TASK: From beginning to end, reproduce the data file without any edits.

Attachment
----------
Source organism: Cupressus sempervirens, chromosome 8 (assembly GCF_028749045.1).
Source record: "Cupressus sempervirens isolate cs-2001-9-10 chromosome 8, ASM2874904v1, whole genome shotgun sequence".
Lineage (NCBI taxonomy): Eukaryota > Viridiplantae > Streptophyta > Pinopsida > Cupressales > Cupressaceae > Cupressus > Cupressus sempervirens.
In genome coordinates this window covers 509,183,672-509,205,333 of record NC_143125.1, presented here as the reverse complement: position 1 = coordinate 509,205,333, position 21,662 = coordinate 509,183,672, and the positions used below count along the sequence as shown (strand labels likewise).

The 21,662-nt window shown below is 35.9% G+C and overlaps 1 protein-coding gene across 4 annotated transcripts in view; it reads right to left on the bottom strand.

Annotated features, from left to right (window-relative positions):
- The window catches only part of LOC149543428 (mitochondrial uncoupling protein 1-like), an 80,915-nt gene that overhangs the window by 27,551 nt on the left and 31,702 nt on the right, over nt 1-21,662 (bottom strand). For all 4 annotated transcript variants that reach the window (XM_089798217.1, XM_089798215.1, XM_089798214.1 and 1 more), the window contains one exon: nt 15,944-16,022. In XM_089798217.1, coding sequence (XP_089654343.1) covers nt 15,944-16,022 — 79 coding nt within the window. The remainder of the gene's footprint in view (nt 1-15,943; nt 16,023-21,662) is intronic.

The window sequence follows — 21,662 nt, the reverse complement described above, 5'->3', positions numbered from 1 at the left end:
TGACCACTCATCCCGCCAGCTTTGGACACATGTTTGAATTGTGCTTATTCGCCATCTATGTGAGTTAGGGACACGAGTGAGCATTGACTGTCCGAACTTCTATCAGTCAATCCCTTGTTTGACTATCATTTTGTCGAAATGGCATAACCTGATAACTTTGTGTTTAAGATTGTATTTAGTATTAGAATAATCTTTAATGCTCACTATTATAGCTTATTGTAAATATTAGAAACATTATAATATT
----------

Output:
Source organism: Cupressus sempervirens, chromosome 8 (assembly GCF_028749045.1).
Source record: "Cupressus sempervirens isolate cs-2001-9-10 chromosome 8, ASM2874904v1, whole genome shotgun sequence".
Lineage (NCBI taxonomy): Eukaryota > Viridiplantae > Streptophyta > Pinopsida > Cupressales > Cupressaceae > Cupressus > Cupressus sempervirens.
In genome coordinates this window covers 509,183,672-509,205,333 of record NC_143125.1, presented here as the reverse complement: position 1 = coordinate 509,205,333, position 21,662 = coordinate 509,183,672, and the positions used below count along the sequence as shown (strand labels likewise).

The 21,662-nt window shown below is 35.9% G+C and overlaps 1 protein-coding gene across 4 annotated transcripts in view; it reads right to left on the bottom strand.

Annotated features, from left to right (window-relative positions):
- The window catches only part of LOC149543428 (mitochondrial uncoupling protein 1-like), an 80,915-nt gene that overhangs the window by 27,551 nt on the left and 31,702 nt on the right, over nt 1-21,662 (bottom strand). For all 4 annotated transcript variants that reach the window (XM_089798217.1, XM_089798215.1, XM_089798214.1 and 1 more), the window contains one exon: nt 15,944-16,022. In XM_089798217.1, coding sequence (XP_089654343.1) covers nt 15,944-16,022 — 79 coding nt within the window. The remainder of the gene's footprint in view (nt 1-15,943; nt 16,023-21,662) is intronic.

The window sequence follows — 21,662 nt, the reverse complement described above, 5'->3', positions numbered from 1 at the left end:
TGACCACTCATCCCGCCAGCTTTGGACACATGTTTGAATTGTGCTTATTCGCCATCTATGTGAGTTAGGGACACGAGTGAGCATTGACTGTCCGAACTTCTATCAGTCAATCCCTTGTTTGACTATCATTTTGTCGAAATGGCATAACCTGATAACTTTGTGTTTAAGATTGTATTTAGTATTAGAATAATCTTTAATGCTCACTATTATAGCTTATTGTAAATATTAGAAACATTATAATATT